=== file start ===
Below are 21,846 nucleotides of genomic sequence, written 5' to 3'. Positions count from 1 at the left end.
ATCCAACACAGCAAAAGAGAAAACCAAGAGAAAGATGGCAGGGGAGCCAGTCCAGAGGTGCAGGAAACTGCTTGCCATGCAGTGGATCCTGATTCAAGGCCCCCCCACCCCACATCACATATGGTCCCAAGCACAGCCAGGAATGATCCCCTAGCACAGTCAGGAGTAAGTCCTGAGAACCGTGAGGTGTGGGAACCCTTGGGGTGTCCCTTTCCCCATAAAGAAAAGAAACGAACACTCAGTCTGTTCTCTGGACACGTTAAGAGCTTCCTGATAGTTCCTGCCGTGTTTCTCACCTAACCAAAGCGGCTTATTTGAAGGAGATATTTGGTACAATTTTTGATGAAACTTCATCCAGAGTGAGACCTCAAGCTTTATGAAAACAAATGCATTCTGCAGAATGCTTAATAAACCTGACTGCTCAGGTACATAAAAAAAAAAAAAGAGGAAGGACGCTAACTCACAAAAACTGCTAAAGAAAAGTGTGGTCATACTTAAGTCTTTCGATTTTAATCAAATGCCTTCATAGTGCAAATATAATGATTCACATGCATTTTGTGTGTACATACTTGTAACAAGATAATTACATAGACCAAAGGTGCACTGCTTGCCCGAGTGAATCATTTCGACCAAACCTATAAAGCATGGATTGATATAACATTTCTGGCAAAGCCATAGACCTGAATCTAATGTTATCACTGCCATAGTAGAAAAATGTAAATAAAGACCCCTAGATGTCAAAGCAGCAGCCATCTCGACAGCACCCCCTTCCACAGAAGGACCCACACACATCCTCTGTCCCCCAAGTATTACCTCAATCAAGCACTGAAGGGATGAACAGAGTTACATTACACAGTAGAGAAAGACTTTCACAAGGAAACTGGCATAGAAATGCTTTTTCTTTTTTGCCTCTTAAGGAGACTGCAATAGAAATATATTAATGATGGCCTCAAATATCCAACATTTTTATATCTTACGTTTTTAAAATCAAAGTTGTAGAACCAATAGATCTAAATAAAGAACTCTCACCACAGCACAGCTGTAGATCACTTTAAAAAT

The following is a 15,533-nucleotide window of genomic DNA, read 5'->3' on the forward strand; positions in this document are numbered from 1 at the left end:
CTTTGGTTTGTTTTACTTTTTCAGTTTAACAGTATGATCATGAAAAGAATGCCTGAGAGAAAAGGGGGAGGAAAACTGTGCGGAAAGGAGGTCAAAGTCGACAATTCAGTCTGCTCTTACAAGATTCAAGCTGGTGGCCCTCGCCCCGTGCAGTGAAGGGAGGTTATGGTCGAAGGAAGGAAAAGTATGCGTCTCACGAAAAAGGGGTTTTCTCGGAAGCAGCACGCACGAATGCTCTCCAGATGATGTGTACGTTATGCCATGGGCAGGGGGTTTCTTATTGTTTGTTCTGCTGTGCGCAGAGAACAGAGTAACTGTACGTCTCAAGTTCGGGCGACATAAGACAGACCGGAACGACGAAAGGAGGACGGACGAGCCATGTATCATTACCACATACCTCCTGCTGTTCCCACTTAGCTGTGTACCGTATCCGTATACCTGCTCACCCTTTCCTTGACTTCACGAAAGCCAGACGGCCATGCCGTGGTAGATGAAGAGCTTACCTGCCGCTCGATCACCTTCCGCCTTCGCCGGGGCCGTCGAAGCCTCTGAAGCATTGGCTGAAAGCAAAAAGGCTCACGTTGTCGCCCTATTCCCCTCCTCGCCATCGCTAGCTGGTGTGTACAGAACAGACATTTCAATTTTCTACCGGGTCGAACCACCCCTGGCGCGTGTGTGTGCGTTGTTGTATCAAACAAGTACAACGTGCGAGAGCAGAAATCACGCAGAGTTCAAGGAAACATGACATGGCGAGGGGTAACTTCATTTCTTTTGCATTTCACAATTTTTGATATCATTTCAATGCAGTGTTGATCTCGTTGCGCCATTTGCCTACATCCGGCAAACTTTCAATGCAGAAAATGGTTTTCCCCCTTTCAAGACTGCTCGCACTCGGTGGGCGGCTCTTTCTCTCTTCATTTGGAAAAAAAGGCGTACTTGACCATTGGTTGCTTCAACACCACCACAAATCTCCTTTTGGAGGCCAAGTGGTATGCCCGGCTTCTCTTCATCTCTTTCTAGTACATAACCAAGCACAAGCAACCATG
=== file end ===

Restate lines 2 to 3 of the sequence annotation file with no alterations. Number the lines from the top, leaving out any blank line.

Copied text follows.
ATCCAACACAGCAAAAGAGAAAACCAAGAGAAAGATGGCAGGGGAGCCAGTCCAGAGGTGCAGGAAACTGCTTGCCATGCAGTGGATCCTGATTCAAGGCCCCCCCACCCCACATCACATATGGTCCCAAGCACAGCCAGGAATGATCCCCTAGCACAGTCAGGAGTAAGTCCTGAGAACCGTGAGGTGTGGGAACCCTTGGGGTGTCCCTTTCCCCATAAAGAAAAGAAACGAACACTCAGTCTGTTCTCTGGACACGTTAAGAGCTTCCTGATAGTTCCTGCCGTGTTTCTCACCTAACCAAAGCGGCTTATTTGAAGGAGATATTTGGTACAATTTTTGATGAAACTTCATCCAGAGTGAGACCTCAAGCTTTATGAAAACAAATGCATTCTGCAGAATGCTTAATAAACCTGACTGCTCAGGTACATAAAAAAAAAAAAAGAGGAAGGACGCTAACTCACAAAAACTGCTAAAGAAAAGTGTGGTCATACTTAAGTCTTTCGATTTTAATCAAATGCCTTCATAGTGCAAATATAATGATTCACATGCATTTTGTGTGTACATACTTGTAACAAGATAATTACATAGACCAAAGGTGCACTGCTTGCCCGAGTGAATCATTTCGACCAAACCTATAAAGCATGGATTGATATAACATTTCTGGCAAAGCCATAGACCTGAATCTAATGTTATCACTGCCATAGTAGAAAAATGTAAATAAAGACCCCTAGATGTCAAAGCAGCAGCCATCTCGACAGCACCCCCTTCCACAGAAGGACCCACACACATCCTCTGTCCCCCAAGTATTACCTCAATCAAGCACTGAAGGGATGAACAGAGTTACATTACACAGTAGAGAAAGACTTTCACAAGGAAACTGGCATAGAAATGCTTTTTCTTTTTTGCCTCTTAAGGAGACTGCAATAGAAATATATTAATGATGGCCTCAAATATCCAACATTTTTATATCTTACGTTTTTAAAATCAAAGTTGTAGAACCAATAGATCTAAATAAAGAACTCTCACCACAGCACAGCTGTAGATCACTTTAAAAAT

The following is a 15,533-nucleotide window of genomic DNA, read 5'->3' on the forward strand; positions in this document are numbered from 1 at the left end: